KARACHI: Health experts and medical scientists on Wednesday warned that over a quarter of Pakistani population is suffering from lifestyle disease, mainly diabetes, and if poor eating habits, particularly excessive use of rice and growing consumption of carbonated drinks, continue with the same pace the number could multiply over the next five to 10 years.
The experts wondered over the growing and “proud trend” of biryani that they believed could badly harm health if consumed excessively. Poor eating habits were one of the leading causes of diabetes in Pakistan, they believed.
“There is an immediate need for reinvention of Pakistani cuisine,” said Prof Tasnim Ahsan, a renowned internal medicine specialist and endocrinologist, while speaking at the launch of Discovering Diabetes project.
The project is aimed at finding out undiagnosed patients of diabetes in Pakistan, which is a joint venture of Pakistan Endocrine Society (PES) and local pharmaceutical firm Pharmevo.
Prof Ahsan said: “Everything we are eating [these days] should be avoided, especially rice in form of biryani, soft drinks and the so-called fast food. The only recreation in Pakistan is eating in abundance, which is making it a diseased nation.
“Over 50 per cent of the people living with diabetes don’t know of their health status and they only come to know about it when their eyes, kidneys, heart or brain had suffered irreparable damage. The care comes first before any treatment — so be careful.”
Prof Zaman Shaikh, a known diabetologist, said the silent killer was consuming hundreds of thousands of lives in Pakistan annually but unfortunately, majority of people were unaware of the causes of the disease considering it a minor issue.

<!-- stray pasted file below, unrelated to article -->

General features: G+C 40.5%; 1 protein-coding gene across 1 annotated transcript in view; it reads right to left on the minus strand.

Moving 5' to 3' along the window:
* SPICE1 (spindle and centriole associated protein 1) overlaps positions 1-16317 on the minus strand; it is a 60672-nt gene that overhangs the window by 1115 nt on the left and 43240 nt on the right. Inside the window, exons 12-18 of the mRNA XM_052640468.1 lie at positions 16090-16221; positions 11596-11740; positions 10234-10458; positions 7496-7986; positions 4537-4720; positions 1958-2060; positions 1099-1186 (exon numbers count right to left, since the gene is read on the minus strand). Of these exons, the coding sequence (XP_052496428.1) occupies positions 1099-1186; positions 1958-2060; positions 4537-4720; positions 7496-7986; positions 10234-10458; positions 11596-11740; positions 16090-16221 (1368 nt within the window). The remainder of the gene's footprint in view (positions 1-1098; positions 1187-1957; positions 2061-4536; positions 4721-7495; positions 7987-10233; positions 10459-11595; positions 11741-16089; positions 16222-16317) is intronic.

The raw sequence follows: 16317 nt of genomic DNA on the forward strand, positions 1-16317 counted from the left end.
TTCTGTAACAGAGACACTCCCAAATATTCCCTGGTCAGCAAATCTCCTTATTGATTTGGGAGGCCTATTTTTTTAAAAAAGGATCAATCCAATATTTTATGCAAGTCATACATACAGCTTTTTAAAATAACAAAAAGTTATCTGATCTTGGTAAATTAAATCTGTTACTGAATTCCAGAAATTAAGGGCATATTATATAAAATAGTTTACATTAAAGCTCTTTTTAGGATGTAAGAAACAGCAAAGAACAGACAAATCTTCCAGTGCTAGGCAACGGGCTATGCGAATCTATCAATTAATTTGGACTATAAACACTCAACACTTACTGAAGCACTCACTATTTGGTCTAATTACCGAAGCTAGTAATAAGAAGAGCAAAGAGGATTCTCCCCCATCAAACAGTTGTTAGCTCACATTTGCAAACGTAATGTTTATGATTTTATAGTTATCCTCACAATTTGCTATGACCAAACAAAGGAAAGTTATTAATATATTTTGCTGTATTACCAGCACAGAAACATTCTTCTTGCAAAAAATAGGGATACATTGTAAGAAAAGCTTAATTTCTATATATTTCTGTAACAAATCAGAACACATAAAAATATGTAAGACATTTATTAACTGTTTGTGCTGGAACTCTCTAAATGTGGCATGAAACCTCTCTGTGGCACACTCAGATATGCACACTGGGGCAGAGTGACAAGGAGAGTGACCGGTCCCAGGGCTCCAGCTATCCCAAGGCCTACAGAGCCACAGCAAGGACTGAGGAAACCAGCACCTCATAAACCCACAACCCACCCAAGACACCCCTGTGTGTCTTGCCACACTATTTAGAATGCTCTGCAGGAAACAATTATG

“When people come to us after living with diabetes for years, several of their vital organs have already faced irreversible damage,” he said.
“Diabetes causes permanent damage to eyes, kidneys, cause heart attacks and large, fatal strokes. People should take measures themselves to prevent from contracting diabetes or managing it once they become diabetic.”
Prof Javed Iqbal, a laparoscopic surgeon, said lack of awareness regarding health issues was not less than a crime, as diseases like diabetes were causing irreversible damage to the people silently. He urged the people of Pakistan to change their dietary and recreational habits and get themselves tested for the diabetes as soon as possible.
Explaining the Discovering Diabetes project, Pharmevo managing director Haroon Qasim said that a helpline had been established under the initiative to help people know their status of diabetes and get consultation with leading diabetologists of the country.
“We believe the way we are losing our healthy lifestyle, something should be made a part of curricula of schools in Pakistan as saying in a country with 26 per cent people living with diabetes, every child should know what they should eat and how to live a healthy life,” he said.
Published in Dawn, March 4th, 2021